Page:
possible verifiable source[edit]

Table 3.2 lists tea per capita volume retail sales for 2009 for about 50 countries. — Preceding unsigned comment added by (talk) 19:30, 27 July 2014 (UTC)

And this one has about 80 countries

And this one (Table 4) has 21 countries — Preceding unsigned comment added by (talk) 19:36, 27 July 2014 (UTC)

India specifically: — Preceding unsigned comment added by (talk) 19:38, 27 July 2014 (UTC)


Peru is mentioned twice, with different numbers. Zdlo (talk) 01:44, 14 January 2015 (UTC)


Something must be wrong with Portugal. There's no way they drink that much tea. They drink more coffee than the average USA person. There must be an entry error, as Portugal consuming over twicee the UK consumption would clearly have a reputation at least similar to Turkish tea. — Preceding unsigned comment added by (talk) 09:43, 15 January 2015 (UTC)


is not there — Preceding unsigned comment added by (talk) 12:04, 17 February 2015 (UTC)

Absolute BS[edit]

The references for this... article are absolutely incredible; moreover, they are in disagreement by over double! While one "source" lists the values in pounds, this page gives the same number in KILOS!Mavigogun (talk) 16:15, 9 November 2015 (UTC)

I have to agree that the refs in this article are a mess. A very quick looks shows duplicated refs, non-reliable sources ( is a blog), refs that contradict each other, and either misinterpretation of sources of synthesis (as far as I can see the FAOSTAT data concerns production. import, and export, but not per capita consumption). Meters (talk) 22:05, 9 November 2015 (UTC)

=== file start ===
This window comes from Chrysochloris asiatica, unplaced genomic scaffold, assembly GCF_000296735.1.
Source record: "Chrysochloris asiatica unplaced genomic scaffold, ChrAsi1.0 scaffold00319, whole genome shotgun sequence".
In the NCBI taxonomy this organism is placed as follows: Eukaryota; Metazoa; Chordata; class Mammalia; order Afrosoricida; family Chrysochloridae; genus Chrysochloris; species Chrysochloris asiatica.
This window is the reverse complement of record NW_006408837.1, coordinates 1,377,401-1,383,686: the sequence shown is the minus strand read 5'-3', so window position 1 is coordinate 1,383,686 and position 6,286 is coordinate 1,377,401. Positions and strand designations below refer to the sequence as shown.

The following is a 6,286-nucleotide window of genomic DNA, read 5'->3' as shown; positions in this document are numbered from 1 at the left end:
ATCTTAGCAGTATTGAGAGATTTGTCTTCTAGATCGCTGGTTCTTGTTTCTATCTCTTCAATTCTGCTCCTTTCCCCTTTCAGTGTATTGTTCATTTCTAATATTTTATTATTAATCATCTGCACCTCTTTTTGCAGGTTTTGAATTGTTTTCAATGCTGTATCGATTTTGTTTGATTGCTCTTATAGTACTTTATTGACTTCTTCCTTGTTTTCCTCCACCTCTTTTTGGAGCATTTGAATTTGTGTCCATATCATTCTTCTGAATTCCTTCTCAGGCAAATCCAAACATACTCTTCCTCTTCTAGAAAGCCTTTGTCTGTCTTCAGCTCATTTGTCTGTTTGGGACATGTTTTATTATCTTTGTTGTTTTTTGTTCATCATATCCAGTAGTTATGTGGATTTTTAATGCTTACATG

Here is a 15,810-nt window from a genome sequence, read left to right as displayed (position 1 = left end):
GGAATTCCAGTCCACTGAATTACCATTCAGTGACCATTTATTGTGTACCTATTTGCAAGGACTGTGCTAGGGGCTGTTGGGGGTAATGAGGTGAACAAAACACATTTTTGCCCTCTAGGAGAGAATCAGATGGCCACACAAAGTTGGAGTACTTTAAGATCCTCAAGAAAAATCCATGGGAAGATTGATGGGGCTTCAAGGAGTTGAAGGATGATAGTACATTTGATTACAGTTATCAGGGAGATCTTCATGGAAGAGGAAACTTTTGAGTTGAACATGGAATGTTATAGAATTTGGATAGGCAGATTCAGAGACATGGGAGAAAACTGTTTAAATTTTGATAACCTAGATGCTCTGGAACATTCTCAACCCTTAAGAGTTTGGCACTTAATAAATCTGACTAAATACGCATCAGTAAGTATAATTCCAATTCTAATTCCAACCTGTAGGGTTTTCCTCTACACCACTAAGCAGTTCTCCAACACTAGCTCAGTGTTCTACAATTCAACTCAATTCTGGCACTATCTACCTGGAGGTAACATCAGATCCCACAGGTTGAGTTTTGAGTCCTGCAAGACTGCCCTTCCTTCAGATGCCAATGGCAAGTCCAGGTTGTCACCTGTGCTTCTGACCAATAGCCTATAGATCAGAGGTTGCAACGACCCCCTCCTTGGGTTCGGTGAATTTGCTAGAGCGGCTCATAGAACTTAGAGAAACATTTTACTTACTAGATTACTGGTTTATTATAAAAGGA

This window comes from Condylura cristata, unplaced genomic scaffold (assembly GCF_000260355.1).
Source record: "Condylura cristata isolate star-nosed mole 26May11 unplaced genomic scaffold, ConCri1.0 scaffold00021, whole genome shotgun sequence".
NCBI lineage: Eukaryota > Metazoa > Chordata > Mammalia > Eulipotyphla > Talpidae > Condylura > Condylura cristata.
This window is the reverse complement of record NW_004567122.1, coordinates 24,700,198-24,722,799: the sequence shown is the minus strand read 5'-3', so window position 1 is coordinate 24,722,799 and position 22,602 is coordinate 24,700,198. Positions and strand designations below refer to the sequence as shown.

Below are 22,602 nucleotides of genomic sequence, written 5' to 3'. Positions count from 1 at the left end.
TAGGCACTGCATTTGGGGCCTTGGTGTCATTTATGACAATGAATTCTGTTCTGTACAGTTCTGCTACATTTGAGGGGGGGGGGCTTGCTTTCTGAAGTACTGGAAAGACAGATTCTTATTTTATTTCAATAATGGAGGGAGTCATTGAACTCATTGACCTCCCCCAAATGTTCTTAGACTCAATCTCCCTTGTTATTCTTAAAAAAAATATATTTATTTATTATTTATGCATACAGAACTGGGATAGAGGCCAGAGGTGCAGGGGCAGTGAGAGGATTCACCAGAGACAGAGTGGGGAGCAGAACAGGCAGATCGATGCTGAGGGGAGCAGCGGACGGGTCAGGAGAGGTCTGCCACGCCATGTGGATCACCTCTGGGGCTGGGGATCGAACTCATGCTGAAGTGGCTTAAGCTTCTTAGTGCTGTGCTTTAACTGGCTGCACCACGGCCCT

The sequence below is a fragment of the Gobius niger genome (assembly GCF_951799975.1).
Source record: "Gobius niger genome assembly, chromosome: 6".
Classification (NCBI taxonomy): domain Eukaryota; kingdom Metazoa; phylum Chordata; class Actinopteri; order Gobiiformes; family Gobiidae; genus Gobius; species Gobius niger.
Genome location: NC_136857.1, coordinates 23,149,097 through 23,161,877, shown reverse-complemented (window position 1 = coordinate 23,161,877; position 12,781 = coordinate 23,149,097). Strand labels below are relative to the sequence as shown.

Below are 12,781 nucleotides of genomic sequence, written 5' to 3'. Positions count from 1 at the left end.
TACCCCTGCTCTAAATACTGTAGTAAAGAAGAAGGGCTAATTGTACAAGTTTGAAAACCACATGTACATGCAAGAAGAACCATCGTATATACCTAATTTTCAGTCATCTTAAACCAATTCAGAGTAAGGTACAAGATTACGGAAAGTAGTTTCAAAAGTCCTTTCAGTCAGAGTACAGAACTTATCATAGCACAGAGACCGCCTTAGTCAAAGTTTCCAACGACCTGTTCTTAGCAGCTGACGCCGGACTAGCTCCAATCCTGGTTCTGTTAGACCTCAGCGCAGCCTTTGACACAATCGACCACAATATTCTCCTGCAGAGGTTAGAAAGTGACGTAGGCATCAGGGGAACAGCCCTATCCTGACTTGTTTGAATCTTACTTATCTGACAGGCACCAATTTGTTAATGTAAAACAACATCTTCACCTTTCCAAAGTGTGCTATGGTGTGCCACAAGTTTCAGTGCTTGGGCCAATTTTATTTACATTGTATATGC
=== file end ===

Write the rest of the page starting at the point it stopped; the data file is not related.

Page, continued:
Removed dupes, removed blog, tagged article for Cite check since no consumption data found on refs. Meters (talk) 22:26, 9 November 2015 (UTC)
rmv Discovery Zone ref since it is just a reprint of info from the Quartz ref. The Quartz ref itself is probably good since it sources its information from Euromonitor, but I can't verify the data since Euromonitor is behind a paywall. So, we're left the Quartz online page, and with what seems to be OR/synthesized consumption numbers based on the FAOSTAT production, import, and export data. Meters (talk) 22:40, 9 November 2015 (UTC)

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I cant understand how numbers for "tea including mate" can be less for some countries than only "tea", ¿How can Turkey drink negative quantities of mate? Better create a separated list for mate consumption or make clear that it is not "tea including mate" but mate.--Neurorebel (talk) 09:49, 15 June 2017 (UTC)